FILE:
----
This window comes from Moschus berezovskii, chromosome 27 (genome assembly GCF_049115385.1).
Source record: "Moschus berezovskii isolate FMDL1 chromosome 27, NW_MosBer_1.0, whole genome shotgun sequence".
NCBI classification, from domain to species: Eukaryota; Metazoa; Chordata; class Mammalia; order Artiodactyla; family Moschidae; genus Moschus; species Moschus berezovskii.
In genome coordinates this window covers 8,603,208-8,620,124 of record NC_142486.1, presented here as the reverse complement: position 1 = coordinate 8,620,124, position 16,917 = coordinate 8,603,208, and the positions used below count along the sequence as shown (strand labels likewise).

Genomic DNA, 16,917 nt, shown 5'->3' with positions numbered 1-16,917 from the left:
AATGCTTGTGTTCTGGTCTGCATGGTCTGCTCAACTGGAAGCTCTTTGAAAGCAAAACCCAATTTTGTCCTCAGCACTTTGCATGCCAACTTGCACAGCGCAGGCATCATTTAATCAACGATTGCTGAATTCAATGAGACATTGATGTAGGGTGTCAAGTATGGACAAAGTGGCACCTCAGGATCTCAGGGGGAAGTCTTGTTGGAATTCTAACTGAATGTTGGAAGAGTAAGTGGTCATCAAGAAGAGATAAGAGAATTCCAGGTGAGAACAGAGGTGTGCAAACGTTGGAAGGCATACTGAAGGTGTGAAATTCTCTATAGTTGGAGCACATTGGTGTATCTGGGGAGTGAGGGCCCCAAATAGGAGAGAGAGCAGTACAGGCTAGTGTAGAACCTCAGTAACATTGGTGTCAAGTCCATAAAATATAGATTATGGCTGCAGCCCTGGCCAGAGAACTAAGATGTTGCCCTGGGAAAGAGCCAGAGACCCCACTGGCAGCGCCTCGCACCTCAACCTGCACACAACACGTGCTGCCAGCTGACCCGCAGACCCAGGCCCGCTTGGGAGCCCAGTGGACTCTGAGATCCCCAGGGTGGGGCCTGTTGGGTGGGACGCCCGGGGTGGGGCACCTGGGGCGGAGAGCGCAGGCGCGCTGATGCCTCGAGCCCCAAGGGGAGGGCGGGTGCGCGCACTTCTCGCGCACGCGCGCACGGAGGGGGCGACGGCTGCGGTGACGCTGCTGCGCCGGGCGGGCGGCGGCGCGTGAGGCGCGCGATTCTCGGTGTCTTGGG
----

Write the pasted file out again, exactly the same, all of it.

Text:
This window comes from Moschus berezovskii, chromosome 27 (genome assembly GCF_049115385.1).
Source record: "Moschus berezovskii isolate FMDL1 chromosome 27, NW_MosBer_1.0, whole genome shotgun sequence".
NCBI classification, from domain to species: Eukaryota; Metazoa; Chordata; class Mammalia; order Artiodactyla; family Moschidae; genus Moschus; species Moschus berezovskii.
In genome coordinates this window covers 8,603,208-8,620,124 of record NC_142486.1, presented here as the reverse complement: position 1 = coordinate 8,620,124, position 16,917 = coordinate 8,603,208, and the positions used below count along the sequence as shown (strand labels likewise).

Genomic DNA, 16,917 nt, shown 5'->3' with positions numbered 1-16,917 from the left:
AATGCTTGTGTTCTGGTCTGCATGGTCTGCTCAACTGGAAGCTCTTTGAAAGCAAAACCCAATTTTGTCCTCAGCACTTTGCATGCCAACTTGCACAGCGCAGGCATCATTTAATCAACGATTGCTGAATTCAATGAGACATTGATGTAGGGTGTCAAGTATGGACAAAGTGGCACCTCAGGATCTCAGGGGGAAGTCTTGTTGGAATTCTAACTGAATGTTGGAAGAGTAAGTGGTCATCAAGAAGAGATAAGAGAATTCCAGGTGAGAACAGAGGTGTGCAAACGTTGGAAGGCATACTGAAGGTGTGAAATTCTCTATAGTTGGAGCACATTGGTGTATCTGGGGAGTGAGGGCCCCAAATAGGAGAGAGAGCAGTACAGGCTAGTGTAGAACCTCAGTAACATTGGTGTCAAGTCCATAAAATATAGATTATGGCTGCAGCCCTGGCCAGAGAACTAAGATGTTGCCCTGGGAAAGAGCCAGAGACCCCACTGGCAGCGCCTCGCACCTCAACCTGCACACAACACGTGCTGCCAGCTGACCCGCAGACCCAGGCCCGCTTGGGAGCCCAGTGGACTCTGAGATCCCCAGGGTGGGGCCTGTTGGGTGGGACGCCCGGGGTGGGGCACCTGGGGCGGAGAGCGCAGGCGCGCTGATGCCTCGAGCCCCAAGGGGAGGGCGGGTGCGCGCACTTCTCGCGCACGCGCGCACGGAGGGGGCGACGGCTGCGGTGACGCTGCTGCGCCGGGCGGGCGGCGGCGCGTGAGGCGCGCGATTCTCGGTGTCTTGGG